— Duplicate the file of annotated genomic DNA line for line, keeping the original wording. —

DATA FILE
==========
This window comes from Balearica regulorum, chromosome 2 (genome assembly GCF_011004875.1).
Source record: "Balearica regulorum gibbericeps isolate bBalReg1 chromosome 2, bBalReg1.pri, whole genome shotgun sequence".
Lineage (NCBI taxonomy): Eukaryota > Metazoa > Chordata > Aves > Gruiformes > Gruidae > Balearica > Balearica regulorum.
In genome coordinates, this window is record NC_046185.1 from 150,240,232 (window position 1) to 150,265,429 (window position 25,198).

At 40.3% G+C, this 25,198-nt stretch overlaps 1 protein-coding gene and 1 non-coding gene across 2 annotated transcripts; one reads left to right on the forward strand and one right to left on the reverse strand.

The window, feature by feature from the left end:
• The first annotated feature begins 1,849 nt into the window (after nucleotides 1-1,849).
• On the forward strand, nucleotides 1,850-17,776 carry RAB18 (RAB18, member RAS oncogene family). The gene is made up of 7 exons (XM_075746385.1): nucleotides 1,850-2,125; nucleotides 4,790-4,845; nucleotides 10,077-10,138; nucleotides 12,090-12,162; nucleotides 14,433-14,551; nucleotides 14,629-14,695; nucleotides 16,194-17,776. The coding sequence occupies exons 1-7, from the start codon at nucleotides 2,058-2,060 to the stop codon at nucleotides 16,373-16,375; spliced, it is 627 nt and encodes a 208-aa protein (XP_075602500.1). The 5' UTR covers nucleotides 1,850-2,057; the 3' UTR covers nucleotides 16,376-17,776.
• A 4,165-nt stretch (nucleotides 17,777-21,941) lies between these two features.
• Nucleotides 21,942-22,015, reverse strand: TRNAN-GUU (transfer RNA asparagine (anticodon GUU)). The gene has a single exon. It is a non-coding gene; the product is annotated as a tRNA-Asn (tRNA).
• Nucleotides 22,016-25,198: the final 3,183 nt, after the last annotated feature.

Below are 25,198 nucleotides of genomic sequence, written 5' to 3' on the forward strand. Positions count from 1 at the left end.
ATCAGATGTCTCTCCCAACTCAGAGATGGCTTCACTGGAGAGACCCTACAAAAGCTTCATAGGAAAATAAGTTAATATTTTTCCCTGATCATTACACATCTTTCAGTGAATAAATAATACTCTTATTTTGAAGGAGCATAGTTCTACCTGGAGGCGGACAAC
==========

This window comes from Balearica regulorum, chromosome 2 (genome assembly GCF_011004875.1).
Source record: "Balearica regulorum gibbericeps isolate bBalReg1 chromosome 2, bBalReg1.pri, whole genome shotgun sequence".
Lineage (NCBI taxonomy): Eukaryota > Metazoa > Chordata > Aves > Gruiformes > Gruidae > Balearica > Balearica regulorum.
In genome coordinates, this window is record NC_046185.1 from 150,240,232 (window position 1) to 150,265,429 (window position 25,198).

At 40.3% G+C, this 25,198-nt stretch overlaps 1 protein-coding gene and 1 non-coding gene across 2 annotated transcripts; one reads left to right on the forward strand and one right to left on the reverse strand.

The window, feature by feature from the left end:
• The first annotated feature begins 1,849 nt into the window (after nucleotides 1-1,849).
• On the forward strand, nucleotides 1,850-17,776 carry RAB18 (RAB18, member RAS oncogene family). The gene is made up of 7 exons (XM_075746385.1): nucleotides 1,850-2,125; nucleotides 4,790-4,845; nucleotides 10,077-10,138; nucleotides 12,090-12,162; nucleotides 14,433-14,551; nucleotides 14,629-14,695; nucleotides 16,194-17,776. The coding sequence occupies exons 1-7, from the start codon at nucleotides 2,058-2,060 to the stop codon at nucleotides 16,373-16,375; spliced, it is 627 nt and encodes a 208-aa protein (XP_075602500.1). The 5' UTR covers nucleotides 1,850-2,057; the 3' UTR covers nucleotides 16,376-17,776.
• A 4,165-nt stretch (nucleotides 17,777-21,941) lies between these two features.
• Nucleotides 21,942-22,015, reverse strand: TRNAN-GUU (transfer RNA asparagine (anticodon GUU)). The gene has a single exon. It is a non-coding gene; the product is annotated as a tRNA-Asn (tRNA).
• Nucleotides 22,016-25,198: the final 3,183 nt, after the last annotated feature.

Below are 25,198 nucleotides of genomic sequence, written 5' to 3' on the forward strand. Positions count from 1 at the left end.
ATCAGATGTCTCTCCCAACTCAGAGATGGCTTCACTGGAGAGACCCTACAAAAGCTTCATAGGAAAATAAGTTAATATTTTTCCCTGATCATTACACATCTTTCAGTGAATAAATAATACTCTTATTTTGAAGGAGCATAGTTCTACCTGGAGGCGGACAAC